In this Scrap Book picture my dad is third from left in the middle row.
His first real job after leaving school was as a Film Librarian working at Jessops in Leicester and then in June 1950 when he was eighteen years old he started his National Service in the Royal Air Force at the Air Ministry in London.
This sounds awfully exciting but I suspect that it probably wasn’t. From 1949, every healthy man between the ages of 18 and 26 was expected to serve in the armed forces for a minimum period of eighteen months. Men were exempt from National Service if they worked in three ‘essential services’, which were coal mining, farming and the merchant navy, so not film librarians then!
I’d like to tell you that he was a fighter pilot or a commando or something thrilling but the plain fact is that he worked at the Air Ministry in London in the office as a clerk/typist whose job was ‘the compilation and maintenance of officers’ and airmens’ records and documents’.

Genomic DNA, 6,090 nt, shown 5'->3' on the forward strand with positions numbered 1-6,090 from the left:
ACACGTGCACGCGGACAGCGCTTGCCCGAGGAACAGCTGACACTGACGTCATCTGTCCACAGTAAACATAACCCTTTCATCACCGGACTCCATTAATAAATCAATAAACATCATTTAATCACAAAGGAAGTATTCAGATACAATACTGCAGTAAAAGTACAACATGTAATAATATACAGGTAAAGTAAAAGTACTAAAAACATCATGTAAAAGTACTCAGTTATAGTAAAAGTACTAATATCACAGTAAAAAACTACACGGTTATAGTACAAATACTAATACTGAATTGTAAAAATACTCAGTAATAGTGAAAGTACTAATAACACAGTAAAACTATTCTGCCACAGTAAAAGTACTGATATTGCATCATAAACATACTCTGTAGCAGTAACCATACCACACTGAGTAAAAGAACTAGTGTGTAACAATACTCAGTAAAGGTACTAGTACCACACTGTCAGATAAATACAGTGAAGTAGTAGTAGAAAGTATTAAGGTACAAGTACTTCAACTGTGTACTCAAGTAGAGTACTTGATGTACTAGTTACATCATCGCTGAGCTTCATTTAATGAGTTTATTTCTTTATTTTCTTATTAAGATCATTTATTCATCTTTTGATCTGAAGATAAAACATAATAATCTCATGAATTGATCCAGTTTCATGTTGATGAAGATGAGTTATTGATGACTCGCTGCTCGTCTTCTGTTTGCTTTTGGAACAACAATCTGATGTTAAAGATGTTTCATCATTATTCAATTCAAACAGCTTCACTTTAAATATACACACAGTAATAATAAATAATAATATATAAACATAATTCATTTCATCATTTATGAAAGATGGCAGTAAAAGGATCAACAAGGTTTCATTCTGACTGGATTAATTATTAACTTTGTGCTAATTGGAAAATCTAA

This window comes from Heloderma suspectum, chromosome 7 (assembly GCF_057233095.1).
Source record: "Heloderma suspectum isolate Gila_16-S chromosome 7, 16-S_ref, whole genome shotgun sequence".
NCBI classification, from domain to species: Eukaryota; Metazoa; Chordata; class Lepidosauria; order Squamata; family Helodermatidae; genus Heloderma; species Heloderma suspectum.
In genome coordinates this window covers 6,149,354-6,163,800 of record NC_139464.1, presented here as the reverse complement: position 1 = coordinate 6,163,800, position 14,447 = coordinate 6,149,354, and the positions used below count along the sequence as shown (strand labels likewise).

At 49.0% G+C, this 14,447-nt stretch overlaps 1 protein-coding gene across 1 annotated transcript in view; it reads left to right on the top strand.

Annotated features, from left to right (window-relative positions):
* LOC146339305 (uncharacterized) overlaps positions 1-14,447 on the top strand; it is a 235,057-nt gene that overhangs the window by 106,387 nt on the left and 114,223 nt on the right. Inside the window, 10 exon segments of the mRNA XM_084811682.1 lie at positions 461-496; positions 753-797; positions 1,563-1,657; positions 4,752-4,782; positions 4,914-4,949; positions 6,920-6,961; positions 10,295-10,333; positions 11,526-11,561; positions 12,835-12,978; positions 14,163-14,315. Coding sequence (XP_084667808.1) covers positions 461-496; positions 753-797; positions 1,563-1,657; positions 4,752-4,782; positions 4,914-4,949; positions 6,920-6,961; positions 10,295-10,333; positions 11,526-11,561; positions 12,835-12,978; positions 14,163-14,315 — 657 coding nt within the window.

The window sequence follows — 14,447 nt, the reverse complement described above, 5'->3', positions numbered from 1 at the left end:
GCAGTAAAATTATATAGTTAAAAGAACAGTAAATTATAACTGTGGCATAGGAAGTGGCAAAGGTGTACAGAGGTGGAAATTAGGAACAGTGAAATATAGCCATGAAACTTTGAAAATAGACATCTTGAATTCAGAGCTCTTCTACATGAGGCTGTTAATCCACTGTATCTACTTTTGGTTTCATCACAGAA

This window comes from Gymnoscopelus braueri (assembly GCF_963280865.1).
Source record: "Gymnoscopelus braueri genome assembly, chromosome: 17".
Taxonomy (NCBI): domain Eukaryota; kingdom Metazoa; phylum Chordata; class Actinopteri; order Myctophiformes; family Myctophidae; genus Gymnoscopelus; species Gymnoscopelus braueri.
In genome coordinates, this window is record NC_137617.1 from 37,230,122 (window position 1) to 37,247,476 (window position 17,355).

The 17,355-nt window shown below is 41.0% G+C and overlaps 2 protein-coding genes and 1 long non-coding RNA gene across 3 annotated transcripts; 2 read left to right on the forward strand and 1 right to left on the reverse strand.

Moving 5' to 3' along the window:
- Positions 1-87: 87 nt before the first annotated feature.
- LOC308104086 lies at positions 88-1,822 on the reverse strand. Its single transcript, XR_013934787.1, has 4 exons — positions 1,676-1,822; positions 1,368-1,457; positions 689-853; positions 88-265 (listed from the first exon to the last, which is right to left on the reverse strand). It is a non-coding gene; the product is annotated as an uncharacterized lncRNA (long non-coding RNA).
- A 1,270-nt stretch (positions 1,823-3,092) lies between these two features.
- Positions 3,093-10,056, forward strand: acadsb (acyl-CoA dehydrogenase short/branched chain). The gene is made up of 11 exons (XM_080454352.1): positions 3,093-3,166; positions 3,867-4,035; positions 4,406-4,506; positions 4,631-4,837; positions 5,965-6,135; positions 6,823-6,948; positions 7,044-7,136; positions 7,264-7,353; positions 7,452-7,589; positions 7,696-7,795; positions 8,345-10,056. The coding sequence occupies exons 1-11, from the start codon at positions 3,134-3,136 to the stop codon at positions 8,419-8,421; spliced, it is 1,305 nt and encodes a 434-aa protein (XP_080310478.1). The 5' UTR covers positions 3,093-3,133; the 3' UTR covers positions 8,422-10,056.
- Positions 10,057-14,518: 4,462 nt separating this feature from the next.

I can only imagine that this was exceedingly dull!
He must have enjoyed it however because he completed over two years and his discharge paper of 13th July 1952 says that his conduct was exceptional and his ability was very good, he was described as ‘smart’ on a scale of ‘very smart’, ‘smart’ or ‘untidy’ and he was summed up as ‘a very reliable and efficient clerk who has done good work and helped in the tuition of others’.
Even though it was probably dull and rather a chore I imagine that it would have been good fun to spend a couple of years in the service of the State in the company of good chums from around the country from places he had never heard of or visited. This is the reverse of the top photograph and I often wonder if he ever kept in touch with that group of friends?
My dad did his National Service in the RAF too, he volunteered to work on the radar masts because it got him out of standing guard duty!
Sounds like a good choice!